Deutschland Unter Alles

Germany's economy is among the worst in the OECD.

Germany's economy is near the bottom of the OECD.

AP economics reporter David McHugh: “Germany went from envy of the world to the worst-performing major developed economy. What happened?

For most of this century, Germany racked up one economic success after another, dominating global markets for high-end products like luxury cars and industrial machinery, selling so much to the rest of the world that half the economy ran on exports.

Jobs were plentiful, the government’s financial coffers grew as other European countries drowned in debt, and books were written about what other countries could learn from Germany.

No longer. Now, Germany is the world’s worst-performing major developed economy, with both the International Monetary Fund and European Union expecting it to shrink this year.

The link, alas, is to a July report, also by McHugh, noting that “the International Monetary Fund forecast this week that Germany would be the globe’s only major economy to shrink this year, even with weak economic growth around the world amid rising interest rates and the threat of growing inflation.” This chart, on the front page of the OECD website, provides the context I was looking for:

Germany has been outperformed by every major country save Argentina this year and is projected to be near the very bottom again next year. Quite the turn of events, indeed.

It follows Russia’s invasion of Ukraine and the loss of Moscow’s cheap natural gas — an unprecedented shock to Germany’s energy-intensive industries, long the manufacturing powerhouse of Europe.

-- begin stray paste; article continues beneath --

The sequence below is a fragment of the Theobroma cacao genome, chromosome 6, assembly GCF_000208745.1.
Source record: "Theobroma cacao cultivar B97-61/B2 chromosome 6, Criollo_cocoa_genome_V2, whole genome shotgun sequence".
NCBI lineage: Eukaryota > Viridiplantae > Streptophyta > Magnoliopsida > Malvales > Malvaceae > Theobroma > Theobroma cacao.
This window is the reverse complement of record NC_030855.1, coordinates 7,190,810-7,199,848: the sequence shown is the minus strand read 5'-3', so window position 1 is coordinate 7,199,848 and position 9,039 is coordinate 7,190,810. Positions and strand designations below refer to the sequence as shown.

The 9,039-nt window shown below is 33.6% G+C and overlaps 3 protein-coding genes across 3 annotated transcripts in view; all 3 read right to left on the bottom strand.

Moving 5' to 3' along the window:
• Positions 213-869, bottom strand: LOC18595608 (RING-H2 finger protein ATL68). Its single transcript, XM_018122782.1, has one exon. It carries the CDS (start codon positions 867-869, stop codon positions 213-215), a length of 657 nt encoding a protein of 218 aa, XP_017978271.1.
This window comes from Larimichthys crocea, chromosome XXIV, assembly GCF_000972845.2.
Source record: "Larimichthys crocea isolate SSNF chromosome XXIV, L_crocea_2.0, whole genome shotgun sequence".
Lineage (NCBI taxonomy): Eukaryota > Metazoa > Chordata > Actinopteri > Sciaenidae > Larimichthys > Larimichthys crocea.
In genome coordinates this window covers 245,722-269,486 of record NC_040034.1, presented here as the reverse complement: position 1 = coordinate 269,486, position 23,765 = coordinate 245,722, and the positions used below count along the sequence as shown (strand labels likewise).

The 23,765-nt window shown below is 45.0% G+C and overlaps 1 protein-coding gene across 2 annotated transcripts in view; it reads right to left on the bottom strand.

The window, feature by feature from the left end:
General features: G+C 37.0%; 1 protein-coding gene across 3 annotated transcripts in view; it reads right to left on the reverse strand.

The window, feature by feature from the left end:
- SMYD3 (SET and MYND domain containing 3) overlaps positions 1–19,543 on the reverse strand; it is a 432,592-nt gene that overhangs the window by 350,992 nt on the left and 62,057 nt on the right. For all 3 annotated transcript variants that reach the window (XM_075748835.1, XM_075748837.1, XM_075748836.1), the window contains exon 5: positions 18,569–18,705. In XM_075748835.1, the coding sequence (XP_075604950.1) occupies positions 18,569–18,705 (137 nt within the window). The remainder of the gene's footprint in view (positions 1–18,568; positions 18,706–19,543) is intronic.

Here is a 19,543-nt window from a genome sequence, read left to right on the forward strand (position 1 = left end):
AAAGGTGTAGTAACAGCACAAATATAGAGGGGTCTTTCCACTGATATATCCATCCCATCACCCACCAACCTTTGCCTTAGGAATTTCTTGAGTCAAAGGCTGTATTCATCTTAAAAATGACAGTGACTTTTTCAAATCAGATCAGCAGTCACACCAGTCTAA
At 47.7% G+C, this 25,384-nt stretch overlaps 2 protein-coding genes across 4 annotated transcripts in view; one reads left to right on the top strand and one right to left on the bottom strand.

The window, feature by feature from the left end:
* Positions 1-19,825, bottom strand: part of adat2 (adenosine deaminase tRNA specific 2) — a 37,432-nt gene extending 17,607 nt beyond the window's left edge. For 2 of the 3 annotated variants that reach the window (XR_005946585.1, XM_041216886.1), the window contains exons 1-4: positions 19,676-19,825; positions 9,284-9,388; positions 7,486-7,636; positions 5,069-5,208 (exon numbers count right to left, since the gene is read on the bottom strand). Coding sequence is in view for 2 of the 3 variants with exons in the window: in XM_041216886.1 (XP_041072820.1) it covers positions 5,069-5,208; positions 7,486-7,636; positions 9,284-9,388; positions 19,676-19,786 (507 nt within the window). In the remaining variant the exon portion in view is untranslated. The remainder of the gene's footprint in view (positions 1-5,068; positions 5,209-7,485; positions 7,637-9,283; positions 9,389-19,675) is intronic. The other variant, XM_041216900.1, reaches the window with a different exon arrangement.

Germany decided to abandon its decades-long nuclear energy program in the wake of the Fukushima disaster in 2011, with the last of the plants shuttered earlier this year. This left them reliant on Russian gas and, ironically, their own coal—which they’ve naturally also been trying to wean themselves from to combat climate change.

The sudden underperformance by Europe’s largest economy has set off a wave of criticism, handwringing and debate about the way forward.

Germany risks “deindustrialization” as high energy costs and government inaction on other chronic problems threaten to send new factories and high-paying jobs elsewhere, said Christian Kullmann, CEO of major German chemical company Evonik Industries AG.

From his 21st-floor office in the west German town of Essen, Kullmann points out the symbols of earlier success across the historic Ruhr Valley industrial region: smokestacks from metal plants, giant heaps of waste from now-shuttered coal mines, a massive BP oil refinery and Evonik’s sprawling chemical production facility.

These days, the former mining region, where coal dust once blackened hanging laundry, is a symbol of the energy transition, dotted with wind turbines and green space.

The loss of cheap Russian natural gas needed to power factories “painfully damaged the business model of the German economy,” Kullmann told The Associated Press. “We’re in a situation where we’re being strongly affected — damaged — by external factors.”

After Russia cut off most of its gas to the European Union, spurring an energy crisis in the 27-nation bloc that had sourced 40% of the fuel from Moscow, the German government asked Evonik to keep its 1960s coal-fired power plant running a few months longer.

The company is shifting away from the plant — whose 40-story smokestack fuels production of plastics and other goods — to two gas-fired generators that can later run on hydrogen amid plans to become carbon neutral by 2030.